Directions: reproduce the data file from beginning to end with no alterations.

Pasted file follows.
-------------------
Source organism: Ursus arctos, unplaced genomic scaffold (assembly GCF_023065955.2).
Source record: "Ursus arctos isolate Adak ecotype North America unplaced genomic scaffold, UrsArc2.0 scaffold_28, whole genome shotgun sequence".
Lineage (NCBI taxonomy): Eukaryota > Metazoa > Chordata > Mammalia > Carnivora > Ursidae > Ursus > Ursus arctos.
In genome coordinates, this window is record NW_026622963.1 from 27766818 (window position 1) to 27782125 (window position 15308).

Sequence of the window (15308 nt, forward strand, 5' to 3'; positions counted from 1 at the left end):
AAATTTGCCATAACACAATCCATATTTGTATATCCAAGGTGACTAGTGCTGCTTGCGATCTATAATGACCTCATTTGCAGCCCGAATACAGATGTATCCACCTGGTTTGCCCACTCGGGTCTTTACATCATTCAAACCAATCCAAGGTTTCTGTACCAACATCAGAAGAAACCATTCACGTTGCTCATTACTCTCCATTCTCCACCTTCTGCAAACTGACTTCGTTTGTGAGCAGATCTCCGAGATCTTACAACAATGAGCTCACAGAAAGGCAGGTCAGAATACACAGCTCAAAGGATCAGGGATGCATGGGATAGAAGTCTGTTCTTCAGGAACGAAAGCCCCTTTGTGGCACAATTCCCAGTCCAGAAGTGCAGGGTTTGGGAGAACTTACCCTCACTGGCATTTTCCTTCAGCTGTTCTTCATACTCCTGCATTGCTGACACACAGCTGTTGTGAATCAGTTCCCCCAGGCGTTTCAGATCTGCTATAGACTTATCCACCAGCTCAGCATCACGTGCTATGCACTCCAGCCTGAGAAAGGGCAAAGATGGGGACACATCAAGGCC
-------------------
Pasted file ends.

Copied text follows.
Source organism: Ursus arctos, unplaced genomic scaffold (assembly GCF_023065955.2).
Source record: "Ursus arctos isolate Adak ecotype North America unplaced genomic scaffold, UrsArc2.0 scaffold_28, whole genome shotgun sequence".
Lineage (NCBI taxonomy): Eukaryota > Metazoa > Chordata > Mammalia > Carnivora > Ursidae > Ursus > Ursus arctos.
In genome coordinates, this window is record NW_026622963.1 from 27766818 (window position 1) to 27782125 (window position 15308).

Sequence of the window (15308 nt, forward strand, 5' to 3'; positions counted from 1 at the left end):
AAATTTGCCATAACACAATCCATATTTGTATATCCAAGGTGACTAGTGCTGCTTGCGATCTATAATGACCTCATTTGCAGCCCGAATACAGATGTATCCACCTGGTTTGCCCACTCGGGTCTTTACATCATTCAAACCAATCCAAGGTTTCTGTACCAACATCAGAAGAAACCATTCACGTTGCTCATTACTCTCCATTCTCCACCTTCTGCAAACTGACTTCGTTTGTGAGCAGATCTCCGAGATCTTACAACAATGAGCTCACAGAAAGGCAGGTCAGAATACACAGCTCAAAGGATCAGGGATGCATGGGATAGAAGTCTGTTCTTCAGGAACGAAAGCCCCTTTGTGGCACAATTCCCAGTCCAGAAGTGCAGGGTTTGGGAGAACTTACCCTCACTGGCATTTTCCTTCAGCTGTTCTTCATACTCCTGCATTGCTGACACACAGCTGTTGTGAATCAGTTCCCCCAGGCGTTTCAGATCTGCTATAGACTTATCCACCAGCTCAGCATCACGTGCTATGCACTCCAGCCTGAGAAAGGGCAAAGATGGGGACACATCAAGGCC